International Development Opportunities – Why Irish SMEs should start bidding

International Development Opportunities – Why Irish SMEs should start bidding

We were delighted to be invited onto the Sunday Business Show on TodayFM to outline the opportunities for growth through international development projects. There is a limit to what can be conveyed in a relatively brief slot on radio so here are some additional substantive reasons why this is too good an opportunity to miss out on.

Companies should consider international opportunities from organisations like the EU, World Bank and IMF for the following reasons:

  • The size of the market. The UK State spends about USD 1tn every year providing goods and services to the UK. The market for international funding programmes is actually bigger than this because it nearly all goes to contractors providing goods and services. The UK budget covers buying goods & services for the whole state but about 70% of the budget in the UK every year pays for salaries and pensions. The international funding market is like seven UK public procurement markets. None of the economic development money overlaps with conventional government expenditure.
  • Working capital. Up to 60% of a project fee is paid up front. This means that companies do not have to go to huge expense funding international expansion. The work is confirmed and much of the cost is defrayed prior to any work commencing.
  • Captive markets provide economic buffers against shocks. Public procurement can insulate companies against shocks, downcycles and other kinds of unforeseen circumstances. This money is spent every year. It is also transparent as they tell you what they want.
  • It rewards specialisation. Multi-nationals rarely innovate, they tend to buy small innovative companies instead. The commissioners of these kinds of programmes want agile companies that offer the best multi-disciplinary solution possible. Companies with deep knowledge and expertise make for good business partners. The majority of this work is won by consortiums.
  • It avoids speculative overseas expansion. Breaking foreign markets can be capital intensive and very costly. This is a captive market transparently telling the market that it needs its goods and services. This massively reduces the risk of international expansion.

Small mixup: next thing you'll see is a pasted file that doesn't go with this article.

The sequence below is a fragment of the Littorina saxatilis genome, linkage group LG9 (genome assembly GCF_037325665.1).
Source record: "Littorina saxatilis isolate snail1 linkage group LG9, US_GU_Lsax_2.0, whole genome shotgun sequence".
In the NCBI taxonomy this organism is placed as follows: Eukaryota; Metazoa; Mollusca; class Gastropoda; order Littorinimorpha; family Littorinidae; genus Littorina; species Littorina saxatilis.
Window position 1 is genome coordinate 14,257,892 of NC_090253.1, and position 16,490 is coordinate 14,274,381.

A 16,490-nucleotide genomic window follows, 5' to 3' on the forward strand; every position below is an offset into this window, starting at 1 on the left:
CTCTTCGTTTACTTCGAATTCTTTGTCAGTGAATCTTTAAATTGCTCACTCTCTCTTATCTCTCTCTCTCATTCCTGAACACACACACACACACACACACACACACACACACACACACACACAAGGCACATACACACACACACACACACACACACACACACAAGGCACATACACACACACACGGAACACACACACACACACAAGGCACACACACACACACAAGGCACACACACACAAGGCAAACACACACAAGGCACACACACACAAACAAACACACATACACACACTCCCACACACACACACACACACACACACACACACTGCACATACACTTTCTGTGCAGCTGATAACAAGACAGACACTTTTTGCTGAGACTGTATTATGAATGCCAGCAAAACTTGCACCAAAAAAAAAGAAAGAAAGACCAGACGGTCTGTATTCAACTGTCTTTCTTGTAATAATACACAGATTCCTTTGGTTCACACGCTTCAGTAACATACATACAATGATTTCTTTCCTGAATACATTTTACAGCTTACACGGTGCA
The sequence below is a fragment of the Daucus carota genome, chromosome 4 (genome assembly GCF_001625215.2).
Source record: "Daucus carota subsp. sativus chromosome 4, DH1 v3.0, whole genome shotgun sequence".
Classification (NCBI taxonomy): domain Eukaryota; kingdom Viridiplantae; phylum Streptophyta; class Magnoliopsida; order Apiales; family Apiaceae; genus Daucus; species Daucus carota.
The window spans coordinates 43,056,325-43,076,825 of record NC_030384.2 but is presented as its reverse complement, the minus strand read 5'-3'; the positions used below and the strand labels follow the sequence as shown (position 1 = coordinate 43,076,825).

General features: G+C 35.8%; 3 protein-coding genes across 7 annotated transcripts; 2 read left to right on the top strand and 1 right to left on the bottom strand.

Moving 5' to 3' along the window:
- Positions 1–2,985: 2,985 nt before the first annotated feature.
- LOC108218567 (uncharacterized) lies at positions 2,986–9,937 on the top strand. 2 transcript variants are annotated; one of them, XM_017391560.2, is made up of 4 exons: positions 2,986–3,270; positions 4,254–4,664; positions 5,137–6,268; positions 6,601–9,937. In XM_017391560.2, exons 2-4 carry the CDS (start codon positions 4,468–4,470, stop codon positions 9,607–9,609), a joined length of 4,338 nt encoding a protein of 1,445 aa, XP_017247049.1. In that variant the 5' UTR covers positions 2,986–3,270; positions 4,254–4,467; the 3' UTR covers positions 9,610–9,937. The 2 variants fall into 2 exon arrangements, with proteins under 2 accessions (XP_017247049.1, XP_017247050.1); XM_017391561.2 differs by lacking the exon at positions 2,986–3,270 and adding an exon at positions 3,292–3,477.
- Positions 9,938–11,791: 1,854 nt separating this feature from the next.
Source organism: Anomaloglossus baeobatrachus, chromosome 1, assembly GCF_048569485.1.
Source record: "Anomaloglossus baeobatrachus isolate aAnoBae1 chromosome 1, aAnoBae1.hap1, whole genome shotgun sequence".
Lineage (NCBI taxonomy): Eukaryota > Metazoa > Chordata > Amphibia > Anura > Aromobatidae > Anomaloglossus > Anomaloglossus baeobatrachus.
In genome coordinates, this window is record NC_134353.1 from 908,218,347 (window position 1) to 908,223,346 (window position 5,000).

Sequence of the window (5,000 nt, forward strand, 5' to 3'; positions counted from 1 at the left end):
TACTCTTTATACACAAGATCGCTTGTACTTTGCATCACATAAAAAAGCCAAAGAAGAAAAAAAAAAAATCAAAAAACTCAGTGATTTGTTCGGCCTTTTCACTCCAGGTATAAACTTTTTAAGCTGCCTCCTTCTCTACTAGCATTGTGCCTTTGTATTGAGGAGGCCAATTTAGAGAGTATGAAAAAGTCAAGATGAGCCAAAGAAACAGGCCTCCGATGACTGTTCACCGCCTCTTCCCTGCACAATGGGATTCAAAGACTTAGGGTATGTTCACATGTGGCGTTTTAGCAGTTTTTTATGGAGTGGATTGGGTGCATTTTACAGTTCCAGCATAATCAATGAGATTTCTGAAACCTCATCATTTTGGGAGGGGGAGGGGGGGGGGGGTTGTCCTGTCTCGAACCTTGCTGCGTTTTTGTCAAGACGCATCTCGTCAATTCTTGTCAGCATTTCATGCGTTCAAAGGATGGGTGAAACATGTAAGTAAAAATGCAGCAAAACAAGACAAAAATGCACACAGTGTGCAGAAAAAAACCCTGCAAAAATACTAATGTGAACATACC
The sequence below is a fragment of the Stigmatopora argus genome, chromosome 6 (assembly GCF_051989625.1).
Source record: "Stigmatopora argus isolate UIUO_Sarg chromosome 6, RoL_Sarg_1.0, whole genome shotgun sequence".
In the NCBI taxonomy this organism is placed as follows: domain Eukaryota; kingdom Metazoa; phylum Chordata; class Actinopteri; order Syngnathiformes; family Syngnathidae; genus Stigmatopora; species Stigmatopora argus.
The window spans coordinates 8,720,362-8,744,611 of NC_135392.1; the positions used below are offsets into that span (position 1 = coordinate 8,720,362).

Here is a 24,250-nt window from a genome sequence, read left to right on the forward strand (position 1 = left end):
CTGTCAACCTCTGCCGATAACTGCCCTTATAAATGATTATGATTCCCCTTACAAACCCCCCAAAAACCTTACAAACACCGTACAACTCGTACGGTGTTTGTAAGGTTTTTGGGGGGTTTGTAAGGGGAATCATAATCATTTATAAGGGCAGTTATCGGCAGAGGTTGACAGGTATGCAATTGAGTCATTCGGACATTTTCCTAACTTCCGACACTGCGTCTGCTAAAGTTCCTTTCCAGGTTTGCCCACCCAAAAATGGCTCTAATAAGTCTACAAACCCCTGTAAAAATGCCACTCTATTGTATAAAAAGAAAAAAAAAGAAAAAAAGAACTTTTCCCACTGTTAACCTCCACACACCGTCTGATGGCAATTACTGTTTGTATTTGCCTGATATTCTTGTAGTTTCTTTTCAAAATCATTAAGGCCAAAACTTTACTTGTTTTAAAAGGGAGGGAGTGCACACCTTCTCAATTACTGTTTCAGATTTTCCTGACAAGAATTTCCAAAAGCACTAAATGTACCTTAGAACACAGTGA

• Importance of English. English is the key language for many of these projects (for bidding let alone project reporting) and Irish people are natively fluent. This alone makes Irish companies attractive prospective partners. In some cases, like that of the European development programmes, British firms will not be eligible for these programmes after Brexit, increasing the attractiveness of Irish companies to international partner firms.
  • Ireland has a great story. Ireland and South Korea are the only countries to have jumped from least developed nation to a highly developed nation in two generations. Many of these countries are curious about our journey and want to learn from the experience we have garnered domestically doing this.
  • This is additive to most businesses rather than a business in itself. This is a new income stream for companies that can help them grow for a modest overall investment. At a cost per bid of approximately €5,000 in opportunity cost (for the lead bidder), win rates of up to 15% are achievable. As the costs are typically shared across groups and most programmes are worth at least €1m, this represents a very low cost of winning work (between €1 and €3 per €20 earned).
  • If you want to make it happen you can. You have to learn how to bid, commit to building international networks and relationships and then start bidding and delivering work. There is significant inertia – this is not an efficient market. It is however a transparent market and companies can check historic projects to confirm there are opportunities related to their experience.

Some useful links:

Please note: the figure quoted in the podcast is a rough composite of European Commission funding, other sources of funding like the EIB, EU member bi-lateral aid programmes and other such sources. The image above shows the number of World Bank projects across the world at present).